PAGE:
Although modern biological and zoological research have shown the importance of snakes in environmental studies as indicator species (Landres et al. 1988) in terms of habitat use, activity patterns, reproduction and diet (Scali and Montonati 2000; Rugiero et al. 2002; Filippi et al. 2005; Capula et al. 2006; Row and Blouin-Demers 2006), relatively few studies have been performed for long-term analyses (see Reading et al. 2010 for comprehensive review and discussion). Most recent studies focused only on one single species as an indicator for ecosystem assessment (Thomas 1982; Soulé 1991; Lindenmayer et al. 2000): after checking on Web of Science for “snakes AND ecology” for instance, we found 374 published papers since 1971. Randomly checking about 50% of them and excluding those connected with review papers, we found only 23 papers concerned with long-term surveys and analyses (> 4 yrs). Specifically, a smaller number of papers considered longer time spans, as > 4 yrs and < 10 yrs (Gentilli et al. 2006), > 10 yrs (Keogh et al. 2007; Bonnet et al. 2011; Miller et al. 2011; Leliévre et al. 2013) and those embracing 15 or even more years were very few (Jäggi and Baur 1999; Sullivan 2000; Moreno-Rueda and Pleguezuelos 2007; Pringle et al. 2009; Rugiero et al. 2013; Capula et al. 2014). Over a much longer period, population decline has been assessed in Drymarchon couperi (Godley and Moler 2013) and long term snake community dynamics have been analysed by Fitch (1999) in North America, during a 50 year period. As ectotherms, snakes are often specialised in surviving in low energy environments and are highly adaptive and plastic to environmental changes and food availability reduction, as during reproduction (Shine 1979), in comparison with terrestrial endotherms (Martin 1987). In addition, snakes also show high longevity (Fornasiero et al. 2016) and this feature makes them effectively suitable for long-term trend analyses on an ecosystem-scale, for instance in community or population changes (Beaupre and Duvall 1988).

Furthermore, given their intrinsic characteristics as wide home ranges of some species (Ciofi and Chelazzi 1991), disruptive dorsal pattern (Jackson et al. 1976), elusive and shy behaviour (Bishop and Gendron 1998), snakes are undoubtedly organisms difficult for study.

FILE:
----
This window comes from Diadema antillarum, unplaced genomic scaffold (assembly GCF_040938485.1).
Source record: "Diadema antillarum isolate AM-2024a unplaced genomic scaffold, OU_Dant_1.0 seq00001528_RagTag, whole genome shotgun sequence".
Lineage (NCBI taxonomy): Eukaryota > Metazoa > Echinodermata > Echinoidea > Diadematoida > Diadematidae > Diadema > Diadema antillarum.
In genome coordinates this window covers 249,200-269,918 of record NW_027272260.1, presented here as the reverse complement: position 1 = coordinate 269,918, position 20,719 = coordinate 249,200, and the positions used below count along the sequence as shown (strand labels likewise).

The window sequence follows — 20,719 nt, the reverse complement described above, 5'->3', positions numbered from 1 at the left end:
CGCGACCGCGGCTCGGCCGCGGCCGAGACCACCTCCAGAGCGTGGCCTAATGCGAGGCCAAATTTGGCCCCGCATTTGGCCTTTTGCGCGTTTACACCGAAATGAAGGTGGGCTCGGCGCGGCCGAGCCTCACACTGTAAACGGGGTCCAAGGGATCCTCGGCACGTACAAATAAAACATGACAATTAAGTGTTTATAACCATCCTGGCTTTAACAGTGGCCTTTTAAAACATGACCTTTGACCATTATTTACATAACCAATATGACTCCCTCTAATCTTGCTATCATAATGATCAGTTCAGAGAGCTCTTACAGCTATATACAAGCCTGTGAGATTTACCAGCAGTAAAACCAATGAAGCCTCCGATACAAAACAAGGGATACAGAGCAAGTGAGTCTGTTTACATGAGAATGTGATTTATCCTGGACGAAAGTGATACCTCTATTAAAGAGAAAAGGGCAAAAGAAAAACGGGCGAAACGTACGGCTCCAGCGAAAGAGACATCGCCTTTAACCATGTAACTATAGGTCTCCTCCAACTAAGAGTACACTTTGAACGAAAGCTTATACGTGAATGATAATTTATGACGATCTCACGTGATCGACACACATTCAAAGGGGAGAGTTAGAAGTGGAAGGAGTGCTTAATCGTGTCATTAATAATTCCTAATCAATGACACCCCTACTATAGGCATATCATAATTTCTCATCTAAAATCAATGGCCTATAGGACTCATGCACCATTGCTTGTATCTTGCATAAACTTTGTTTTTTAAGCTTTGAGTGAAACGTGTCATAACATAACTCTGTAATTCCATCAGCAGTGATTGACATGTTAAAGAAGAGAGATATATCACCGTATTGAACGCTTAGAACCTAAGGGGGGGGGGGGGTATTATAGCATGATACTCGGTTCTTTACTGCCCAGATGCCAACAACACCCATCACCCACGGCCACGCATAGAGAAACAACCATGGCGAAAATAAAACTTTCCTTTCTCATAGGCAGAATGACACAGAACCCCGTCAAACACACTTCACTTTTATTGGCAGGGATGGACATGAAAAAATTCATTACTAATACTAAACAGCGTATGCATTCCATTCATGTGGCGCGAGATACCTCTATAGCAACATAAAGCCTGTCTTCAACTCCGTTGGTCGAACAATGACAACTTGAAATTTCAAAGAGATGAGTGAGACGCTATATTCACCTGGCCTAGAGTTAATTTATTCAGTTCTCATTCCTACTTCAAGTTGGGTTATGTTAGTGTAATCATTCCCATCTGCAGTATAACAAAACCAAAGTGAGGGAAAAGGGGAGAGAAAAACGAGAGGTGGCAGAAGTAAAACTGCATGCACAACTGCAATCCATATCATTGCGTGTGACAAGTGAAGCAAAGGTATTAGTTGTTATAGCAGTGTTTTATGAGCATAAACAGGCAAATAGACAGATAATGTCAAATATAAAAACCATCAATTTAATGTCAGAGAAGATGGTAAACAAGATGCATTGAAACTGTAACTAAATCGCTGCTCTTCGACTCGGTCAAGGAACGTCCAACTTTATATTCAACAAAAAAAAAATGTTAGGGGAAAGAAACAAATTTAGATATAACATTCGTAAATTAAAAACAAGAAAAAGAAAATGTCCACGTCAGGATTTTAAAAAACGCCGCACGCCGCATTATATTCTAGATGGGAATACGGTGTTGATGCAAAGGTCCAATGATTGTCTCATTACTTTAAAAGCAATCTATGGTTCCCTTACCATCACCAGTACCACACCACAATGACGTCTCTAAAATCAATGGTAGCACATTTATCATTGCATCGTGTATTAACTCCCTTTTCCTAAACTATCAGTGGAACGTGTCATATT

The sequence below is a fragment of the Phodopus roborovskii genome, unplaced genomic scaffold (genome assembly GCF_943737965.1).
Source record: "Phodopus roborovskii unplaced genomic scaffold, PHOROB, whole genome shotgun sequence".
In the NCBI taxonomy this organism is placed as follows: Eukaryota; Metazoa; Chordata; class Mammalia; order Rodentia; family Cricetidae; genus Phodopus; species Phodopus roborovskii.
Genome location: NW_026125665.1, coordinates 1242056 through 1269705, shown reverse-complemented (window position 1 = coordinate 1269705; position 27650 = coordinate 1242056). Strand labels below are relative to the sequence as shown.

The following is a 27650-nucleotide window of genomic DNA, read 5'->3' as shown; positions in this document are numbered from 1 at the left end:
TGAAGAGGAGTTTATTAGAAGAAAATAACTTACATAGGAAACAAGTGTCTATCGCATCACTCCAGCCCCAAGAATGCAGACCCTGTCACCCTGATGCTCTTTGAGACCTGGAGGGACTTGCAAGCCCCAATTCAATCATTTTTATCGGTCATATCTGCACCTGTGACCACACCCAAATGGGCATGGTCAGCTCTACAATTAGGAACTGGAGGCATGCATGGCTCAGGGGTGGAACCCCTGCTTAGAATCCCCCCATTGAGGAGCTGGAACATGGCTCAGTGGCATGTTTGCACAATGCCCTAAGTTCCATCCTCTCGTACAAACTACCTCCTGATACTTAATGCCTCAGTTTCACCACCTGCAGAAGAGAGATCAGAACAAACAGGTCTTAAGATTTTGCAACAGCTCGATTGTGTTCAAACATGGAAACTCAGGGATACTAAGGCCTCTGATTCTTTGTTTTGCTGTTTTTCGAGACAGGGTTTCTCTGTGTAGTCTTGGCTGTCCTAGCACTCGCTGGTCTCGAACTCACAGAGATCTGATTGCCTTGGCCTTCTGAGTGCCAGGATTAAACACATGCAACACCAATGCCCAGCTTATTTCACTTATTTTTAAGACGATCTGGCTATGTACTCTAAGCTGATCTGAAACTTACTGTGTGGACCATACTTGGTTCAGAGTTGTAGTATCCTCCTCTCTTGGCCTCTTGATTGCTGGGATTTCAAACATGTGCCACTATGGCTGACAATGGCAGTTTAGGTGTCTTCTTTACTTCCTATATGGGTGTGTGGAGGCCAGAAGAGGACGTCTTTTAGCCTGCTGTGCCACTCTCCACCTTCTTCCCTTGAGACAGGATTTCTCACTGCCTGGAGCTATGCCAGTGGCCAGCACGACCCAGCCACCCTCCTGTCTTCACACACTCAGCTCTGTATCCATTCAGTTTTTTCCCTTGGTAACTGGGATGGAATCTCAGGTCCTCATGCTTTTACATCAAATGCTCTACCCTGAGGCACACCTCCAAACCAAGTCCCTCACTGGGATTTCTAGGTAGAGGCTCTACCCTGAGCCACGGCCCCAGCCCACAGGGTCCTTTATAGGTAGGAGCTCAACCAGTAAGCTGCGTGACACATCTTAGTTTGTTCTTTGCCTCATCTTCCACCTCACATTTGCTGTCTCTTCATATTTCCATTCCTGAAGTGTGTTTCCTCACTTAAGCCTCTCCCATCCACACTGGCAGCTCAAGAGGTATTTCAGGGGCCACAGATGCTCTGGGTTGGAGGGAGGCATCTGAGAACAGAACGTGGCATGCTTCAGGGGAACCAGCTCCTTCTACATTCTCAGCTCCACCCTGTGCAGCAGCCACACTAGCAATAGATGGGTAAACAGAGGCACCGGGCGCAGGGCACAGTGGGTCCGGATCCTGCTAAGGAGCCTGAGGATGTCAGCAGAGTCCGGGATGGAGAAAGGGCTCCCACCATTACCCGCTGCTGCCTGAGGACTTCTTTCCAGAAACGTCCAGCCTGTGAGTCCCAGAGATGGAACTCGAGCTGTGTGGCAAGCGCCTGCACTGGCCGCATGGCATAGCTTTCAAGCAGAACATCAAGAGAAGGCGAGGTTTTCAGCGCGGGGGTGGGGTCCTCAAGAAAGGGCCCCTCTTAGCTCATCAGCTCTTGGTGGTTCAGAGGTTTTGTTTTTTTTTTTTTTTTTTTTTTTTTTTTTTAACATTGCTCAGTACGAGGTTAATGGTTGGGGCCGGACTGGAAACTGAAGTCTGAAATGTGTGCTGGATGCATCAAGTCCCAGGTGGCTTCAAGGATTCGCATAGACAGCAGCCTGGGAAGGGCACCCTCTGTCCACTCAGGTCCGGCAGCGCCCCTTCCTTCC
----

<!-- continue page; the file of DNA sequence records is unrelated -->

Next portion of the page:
Recently, the European Union has underlined the need for continuous monitoring plans of animal and plant species and habitats of community interest, aimed at environmental assessment, conservation, protection and management of the species and habitats (Council Habitats/Directive 92/43/EEC of 1992: article 17). According to this point, monitoring protocols have been adopted in Italy in the last years (Italy: Stoch and Genovesi 2016). The Italian Ministry established standard procedures and rules to obtain valuable and suitable data on all plant and animal taxa in the Habitats Directive, in the frame of the National and European Strategy for Biodiversity (Stoch and Genovesi 2016).

We have been therefore aimed at considering i) population dynamics and fluctuations of a snake community through a long time span (Sullivan 2000; Pringle et al. 2009) to evaluate what, if any, fluctuations the studied community has undergone and, if possible, to correlate such fluctuations to changes in biotic/abiotic environmental factors; ii) the performance of a short term analysis by applying the census and monitoring techniques for snakes as in the ISPRA (Istituto Superiore per la Protezione e la Ricerca Ambientale) and Italian Ministry rules (Mezzasalma et al. 2016; Stoch and Genovesi 2016), in order to assess if and how protocols are valuable, repeatable and sharable tools amongst specialists.

Long and short term analyses are intended to provide suitable information about species relative abundance and habitat suitability.

Materials and methods

The studied species